ATHENS, (Reuters) – Two Super League club presidents were among 15 people identified by the Athens prosecutor yesterday for alleged involvement in a match-fixing scandal the government described as the “darkest page in the history of Greek football”.
Achilleas Beos of Olympiakos Volos and Kavala’s Stavros Psomiadis were arrested along with seven others on Wednesday on charges of betting fraud before the authorities announced a list of 15 people in total, 10 of whom have now been taken into custody, in a scandal that has left Greek football reeling.
In a further twist, Psomiadis’s father Makis — a former president of Kavala and AEK Athens — is among the people the police are searching for.
The prosecutor has also filed charges against another 70 people who have not yet been named with the full extent of the scandal, which has been dubbed “Koriopolis” by the local media, yet to be made known.
The Greek government responded to the arrests by pledging to get to the bottom of match-fixing allegations as part of a wider effort to tackle corruption in the debt-ridden country.
“This investigation is an opportunity to recover from what is the darkest page in the history of Greek football,” said Culture Minister Giorgos Nikitiadis.
“It will go as deep and as high as necessary. Our basic target now is to clean up the sport and give the people back the game.”
The Super League declined to comment with the investigation continuing but AEK Athens president Stavros Adamidis said the domestic game had reached “rock bottom”.
In an open letter to the Super League, the Hellenic Football Federation (EPO), the Sports Ministry and the Culture Ministry, Adamidis appealed to the top flight’s organising body to exclude the clubs whose presidents were involved in the match-fixing scandal should the allegations be proven.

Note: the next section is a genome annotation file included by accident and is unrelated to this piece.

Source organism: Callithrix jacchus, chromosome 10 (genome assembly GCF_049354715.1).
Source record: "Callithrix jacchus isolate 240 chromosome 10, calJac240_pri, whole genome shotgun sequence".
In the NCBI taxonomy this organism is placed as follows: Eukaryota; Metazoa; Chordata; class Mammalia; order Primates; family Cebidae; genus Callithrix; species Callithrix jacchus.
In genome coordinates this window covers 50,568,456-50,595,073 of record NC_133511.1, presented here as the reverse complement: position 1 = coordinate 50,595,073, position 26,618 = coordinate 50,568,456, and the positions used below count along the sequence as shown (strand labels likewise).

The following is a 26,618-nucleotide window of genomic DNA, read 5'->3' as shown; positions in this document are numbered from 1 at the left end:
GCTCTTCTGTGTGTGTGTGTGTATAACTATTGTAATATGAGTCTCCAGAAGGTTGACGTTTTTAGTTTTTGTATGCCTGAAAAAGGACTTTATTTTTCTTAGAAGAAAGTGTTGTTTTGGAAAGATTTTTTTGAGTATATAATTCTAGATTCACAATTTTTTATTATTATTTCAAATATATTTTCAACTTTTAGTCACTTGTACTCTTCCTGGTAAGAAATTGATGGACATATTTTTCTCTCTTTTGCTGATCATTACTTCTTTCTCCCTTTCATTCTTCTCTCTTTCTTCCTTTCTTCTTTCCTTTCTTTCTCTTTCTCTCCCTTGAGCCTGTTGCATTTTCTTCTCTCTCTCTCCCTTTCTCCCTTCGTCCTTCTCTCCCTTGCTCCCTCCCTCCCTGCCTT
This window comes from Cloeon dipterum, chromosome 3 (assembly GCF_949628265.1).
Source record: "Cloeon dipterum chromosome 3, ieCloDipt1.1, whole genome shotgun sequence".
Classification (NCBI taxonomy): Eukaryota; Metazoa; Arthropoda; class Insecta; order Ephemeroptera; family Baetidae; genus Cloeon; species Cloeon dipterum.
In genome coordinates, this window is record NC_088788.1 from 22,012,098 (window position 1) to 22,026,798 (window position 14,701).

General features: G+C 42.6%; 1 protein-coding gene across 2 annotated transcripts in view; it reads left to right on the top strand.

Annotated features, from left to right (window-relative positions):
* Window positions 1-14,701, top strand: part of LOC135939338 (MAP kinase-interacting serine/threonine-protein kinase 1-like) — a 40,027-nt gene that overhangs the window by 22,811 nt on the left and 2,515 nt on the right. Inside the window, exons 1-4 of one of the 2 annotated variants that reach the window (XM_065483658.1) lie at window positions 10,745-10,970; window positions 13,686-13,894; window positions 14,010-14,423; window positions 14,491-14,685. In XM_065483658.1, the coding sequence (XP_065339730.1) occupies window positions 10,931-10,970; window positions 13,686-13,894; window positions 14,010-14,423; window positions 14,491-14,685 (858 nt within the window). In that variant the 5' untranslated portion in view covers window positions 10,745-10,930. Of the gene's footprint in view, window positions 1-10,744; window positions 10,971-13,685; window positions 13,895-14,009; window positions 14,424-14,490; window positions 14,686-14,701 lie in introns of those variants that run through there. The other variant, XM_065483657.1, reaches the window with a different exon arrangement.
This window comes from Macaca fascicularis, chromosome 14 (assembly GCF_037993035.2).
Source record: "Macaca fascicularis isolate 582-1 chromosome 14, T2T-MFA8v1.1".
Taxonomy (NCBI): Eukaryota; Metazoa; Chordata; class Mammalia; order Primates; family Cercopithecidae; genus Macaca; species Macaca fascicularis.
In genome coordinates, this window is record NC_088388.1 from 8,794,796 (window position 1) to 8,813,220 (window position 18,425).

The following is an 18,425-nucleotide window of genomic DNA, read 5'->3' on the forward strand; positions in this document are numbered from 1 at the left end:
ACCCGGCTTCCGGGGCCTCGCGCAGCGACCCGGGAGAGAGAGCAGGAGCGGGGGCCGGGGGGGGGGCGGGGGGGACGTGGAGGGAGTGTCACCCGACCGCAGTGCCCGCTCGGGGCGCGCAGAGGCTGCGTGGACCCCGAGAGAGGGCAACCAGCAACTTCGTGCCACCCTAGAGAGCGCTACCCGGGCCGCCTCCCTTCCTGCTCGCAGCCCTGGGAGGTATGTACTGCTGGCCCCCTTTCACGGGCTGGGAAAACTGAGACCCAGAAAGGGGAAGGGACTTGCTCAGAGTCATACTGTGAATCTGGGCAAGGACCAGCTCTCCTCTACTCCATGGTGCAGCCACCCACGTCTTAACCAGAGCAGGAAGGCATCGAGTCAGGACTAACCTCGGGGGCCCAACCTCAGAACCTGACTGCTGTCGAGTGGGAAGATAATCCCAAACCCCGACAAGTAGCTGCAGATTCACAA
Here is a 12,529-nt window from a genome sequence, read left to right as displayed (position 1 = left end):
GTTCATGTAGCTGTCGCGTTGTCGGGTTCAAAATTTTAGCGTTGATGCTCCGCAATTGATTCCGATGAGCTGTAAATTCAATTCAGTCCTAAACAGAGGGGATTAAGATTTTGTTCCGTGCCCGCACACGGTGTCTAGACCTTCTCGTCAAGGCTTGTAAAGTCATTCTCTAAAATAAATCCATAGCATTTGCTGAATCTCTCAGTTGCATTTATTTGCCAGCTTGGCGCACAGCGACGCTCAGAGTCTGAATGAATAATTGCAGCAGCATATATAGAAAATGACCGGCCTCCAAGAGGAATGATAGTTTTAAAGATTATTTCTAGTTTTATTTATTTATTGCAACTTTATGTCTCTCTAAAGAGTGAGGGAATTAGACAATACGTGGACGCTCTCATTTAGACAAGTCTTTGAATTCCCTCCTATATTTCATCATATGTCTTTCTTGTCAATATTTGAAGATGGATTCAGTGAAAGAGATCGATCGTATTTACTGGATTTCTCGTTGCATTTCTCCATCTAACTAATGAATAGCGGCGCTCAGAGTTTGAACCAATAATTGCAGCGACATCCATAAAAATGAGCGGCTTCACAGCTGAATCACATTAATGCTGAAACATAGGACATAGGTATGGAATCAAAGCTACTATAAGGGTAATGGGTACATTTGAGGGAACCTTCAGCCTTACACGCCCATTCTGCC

“We do not have the slightest inclination to let those involved pull us into their mire,” said Adamidis. “This is an opportunity to renew the Super League.”
The probe was prompted by European football’s governing body UEFA which submitted a list of 41 matches to the EPO.
The list concerned matches from the top flight and the second division over the last three seasons, as well as several Greek Cup games.
Deputy Citizens’ Protection Minister Manolis Othonas linked the investigation to the broader needs of the country, which is struggling with a mounting debt crisis, to tackle corruption.
“This affair is of paramount importance,” he said. “There will be no tolerance, no exceptions and no compromise. This is what the whole of Greek society is demanding, not just people linked to football.
“We are living in a new era in our country, where pockets of lawlessness and corruption that until recently were considered no-go areas or had high-level connections and protection no longer enjoy an informal immunity.
The government also confirmed that it plans to reduce its 34 percent stake in OPAP, Europe’s largest betting company, later this year as part of Greece’s 2011-2015 privatisation.